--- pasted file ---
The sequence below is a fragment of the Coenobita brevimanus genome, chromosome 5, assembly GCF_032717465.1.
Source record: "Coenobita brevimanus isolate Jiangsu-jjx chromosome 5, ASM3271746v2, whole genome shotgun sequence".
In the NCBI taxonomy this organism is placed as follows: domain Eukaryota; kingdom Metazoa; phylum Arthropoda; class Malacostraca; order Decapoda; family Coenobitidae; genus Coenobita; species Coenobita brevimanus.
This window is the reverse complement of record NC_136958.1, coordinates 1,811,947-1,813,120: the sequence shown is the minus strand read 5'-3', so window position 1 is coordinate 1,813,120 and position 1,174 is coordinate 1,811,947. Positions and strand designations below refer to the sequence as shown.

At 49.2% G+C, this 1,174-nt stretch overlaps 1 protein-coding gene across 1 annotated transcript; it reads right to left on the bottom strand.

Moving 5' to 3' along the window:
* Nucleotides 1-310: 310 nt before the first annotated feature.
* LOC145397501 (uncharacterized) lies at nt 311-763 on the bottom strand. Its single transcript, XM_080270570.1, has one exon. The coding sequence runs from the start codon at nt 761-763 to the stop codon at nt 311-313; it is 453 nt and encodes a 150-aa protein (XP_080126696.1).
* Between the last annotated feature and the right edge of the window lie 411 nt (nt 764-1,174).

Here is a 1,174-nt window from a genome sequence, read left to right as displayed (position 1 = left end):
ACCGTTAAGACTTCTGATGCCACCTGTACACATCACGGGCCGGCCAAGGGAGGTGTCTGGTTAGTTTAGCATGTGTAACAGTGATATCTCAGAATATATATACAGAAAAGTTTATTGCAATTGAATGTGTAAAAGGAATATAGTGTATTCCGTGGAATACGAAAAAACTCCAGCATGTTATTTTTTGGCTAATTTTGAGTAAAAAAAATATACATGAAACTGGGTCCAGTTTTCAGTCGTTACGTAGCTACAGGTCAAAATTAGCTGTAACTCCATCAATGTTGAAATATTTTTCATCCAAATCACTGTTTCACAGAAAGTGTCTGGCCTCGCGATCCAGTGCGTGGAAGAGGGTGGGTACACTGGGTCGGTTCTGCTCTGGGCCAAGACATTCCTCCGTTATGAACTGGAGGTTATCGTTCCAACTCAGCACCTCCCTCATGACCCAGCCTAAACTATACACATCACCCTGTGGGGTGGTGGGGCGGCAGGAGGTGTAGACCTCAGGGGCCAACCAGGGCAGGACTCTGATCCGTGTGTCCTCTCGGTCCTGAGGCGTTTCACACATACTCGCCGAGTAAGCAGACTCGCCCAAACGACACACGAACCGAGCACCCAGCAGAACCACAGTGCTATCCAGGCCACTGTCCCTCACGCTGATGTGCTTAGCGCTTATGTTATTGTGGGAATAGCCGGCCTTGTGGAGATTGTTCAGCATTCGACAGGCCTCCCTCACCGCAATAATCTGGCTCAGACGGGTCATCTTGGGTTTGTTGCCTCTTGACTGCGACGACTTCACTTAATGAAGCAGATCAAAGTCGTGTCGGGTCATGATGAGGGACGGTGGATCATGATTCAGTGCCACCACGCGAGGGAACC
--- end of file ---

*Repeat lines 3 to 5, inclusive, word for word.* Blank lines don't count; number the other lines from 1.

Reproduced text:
In the NCBI taxonomy this organism is placed as follows: domain Eukaryota; kingdom Metazoa; phylum Arthropoda; class Malacostraca; order Decapoda; family Coenobitidae; genus Coenobita; species Coenobita brevimanus.
This window is the reverse complement of record NC_136958.1, coordinates 1,811,947-1,813,120: the sequence shown is the minus strand read 5'-3', so window position 1 is coordinate 1,813,120 and position 1,174 is coordinate 1,811,947. Positions and strand designations below refer to the sequence as shown.

At 49.2% G+C, this 1,174-nt stretch overlaps 1 protein-coding gene across 1 annotated transcript; it reads right to left on the bottom strand.